Last year we expressed how latte art is about as relevant to coffee quality as, say, bathroom towels are to a good restaurant meal. (Unlike Wikipedia, at least we don’t liken latte art to a nuclear holocaust.) So what resonated with us most in the article were closing comments from Chris Baca — barista at SF’s Ritual Coffee Roasters and winner of the 2008 Western Regional Barista Competition. The article cites Chris saying that he’s “tiring of latte-art buzz”: “It’s part of what we do, but we like to focus more on the coffee. You could have a drink that’s totally beautiful with the most amazing design – and tastes like garbage.”
Coincidentally (?), it’s this very emphasis on image over substance that has saturated the consumer market for home espresso machines with good looks and yet useless designs.
Don’t get us wrong: aesthetics do count. When my wife attended an advanced boot camp at the Culinary Institute of America (CIA) last month (her class was also written up in the Atlanta Journal-Constitution, btw), the instructors made a big point about how you eat with all of your senses — and that you typically always start with the eyes. This is why all our ratings have Presentation scores.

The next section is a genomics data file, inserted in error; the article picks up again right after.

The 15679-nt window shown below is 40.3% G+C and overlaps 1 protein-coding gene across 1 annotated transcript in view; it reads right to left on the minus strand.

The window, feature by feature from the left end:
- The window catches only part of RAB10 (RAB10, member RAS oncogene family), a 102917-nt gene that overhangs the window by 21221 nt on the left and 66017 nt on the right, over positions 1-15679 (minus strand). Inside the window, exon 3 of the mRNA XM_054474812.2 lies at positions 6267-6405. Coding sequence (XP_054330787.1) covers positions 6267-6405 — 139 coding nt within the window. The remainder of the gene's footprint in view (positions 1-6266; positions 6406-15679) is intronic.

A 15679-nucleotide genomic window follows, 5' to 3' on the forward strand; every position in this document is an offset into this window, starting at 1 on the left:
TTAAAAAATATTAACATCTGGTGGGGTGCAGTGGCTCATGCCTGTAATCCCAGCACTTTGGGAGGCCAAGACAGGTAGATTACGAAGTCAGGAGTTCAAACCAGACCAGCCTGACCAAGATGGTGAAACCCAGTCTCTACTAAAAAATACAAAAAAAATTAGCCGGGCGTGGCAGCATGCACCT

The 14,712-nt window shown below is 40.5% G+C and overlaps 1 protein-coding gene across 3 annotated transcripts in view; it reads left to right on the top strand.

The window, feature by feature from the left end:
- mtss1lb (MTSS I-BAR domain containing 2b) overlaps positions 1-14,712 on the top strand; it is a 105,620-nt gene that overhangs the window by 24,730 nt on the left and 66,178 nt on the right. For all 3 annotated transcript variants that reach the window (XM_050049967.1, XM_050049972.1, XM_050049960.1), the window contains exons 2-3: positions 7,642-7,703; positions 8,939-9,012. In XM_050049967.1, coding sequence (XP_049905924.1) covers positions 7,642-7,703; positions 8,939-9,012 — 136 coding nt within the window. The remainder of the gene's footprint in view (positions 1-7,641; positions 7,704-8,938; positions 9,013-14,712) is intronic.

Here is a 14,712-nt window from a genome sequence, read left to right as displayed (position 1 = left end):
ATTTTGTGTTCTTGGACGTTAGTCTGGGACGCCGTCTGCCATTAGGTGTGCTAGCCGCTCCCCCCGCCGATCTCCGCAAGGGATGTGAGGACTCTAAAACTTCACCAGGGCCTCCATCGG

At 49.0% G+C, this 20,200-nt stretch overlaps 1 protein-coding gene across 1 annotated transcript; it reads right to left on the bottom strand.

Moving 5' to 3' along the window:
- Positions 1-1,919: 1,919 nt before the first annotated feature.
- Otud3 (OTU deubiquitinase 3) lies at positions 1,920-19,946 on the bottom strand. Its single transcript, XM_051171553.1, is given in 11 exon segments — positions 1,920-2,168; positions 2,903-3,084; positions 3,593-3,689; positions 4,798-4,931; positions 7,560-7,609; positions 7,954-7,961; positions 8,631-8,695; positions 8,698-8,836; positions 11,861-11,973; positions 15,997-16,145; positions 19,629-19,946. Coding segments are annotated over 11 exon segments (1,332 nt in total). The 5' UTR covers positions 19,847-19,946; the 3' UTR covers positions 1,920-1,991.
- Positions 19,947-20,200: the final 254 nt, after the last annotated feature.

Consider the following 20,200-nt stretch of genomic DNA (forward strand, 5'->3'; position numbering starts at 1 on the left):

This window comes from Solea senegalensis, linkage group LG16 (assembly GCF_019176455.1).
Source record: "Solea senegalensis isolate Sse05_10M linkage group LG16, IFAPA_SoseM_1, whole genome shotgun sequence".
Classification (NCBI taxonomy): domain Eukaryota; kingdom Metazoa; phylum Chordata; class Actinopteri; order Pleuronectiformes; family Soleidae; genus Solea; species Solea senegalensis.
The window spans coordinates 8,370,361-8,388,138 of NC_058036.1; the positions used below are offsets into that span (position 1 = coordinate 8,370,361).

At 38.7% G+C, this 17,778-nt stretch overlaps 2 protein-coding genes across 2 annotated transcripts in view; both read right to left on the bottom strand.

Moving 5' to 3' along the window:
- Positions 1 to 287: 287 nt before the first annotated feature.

But coffee as a medium for art almost as an ends to itself? When we really want to perfect our art at home, we’ll skip the rosettas and leave the coffee as a drinking medium. For a legitimate art medium, paper and charcoal or pen and ink wash still do just fine.
Video: Taking the concept of latte art to its next natural (and ridiculous) stage of evolution…
Weren’t we just saying that there are only about three or four people with original story ideas? Sure enough, this time it’s the New York Times that recycled the same local roasters story idea that has already been once around the San Francisco Chronicle and the Washington Post in recent months: Specialty Coffee Roasters Brew in New York – NYTimes.com.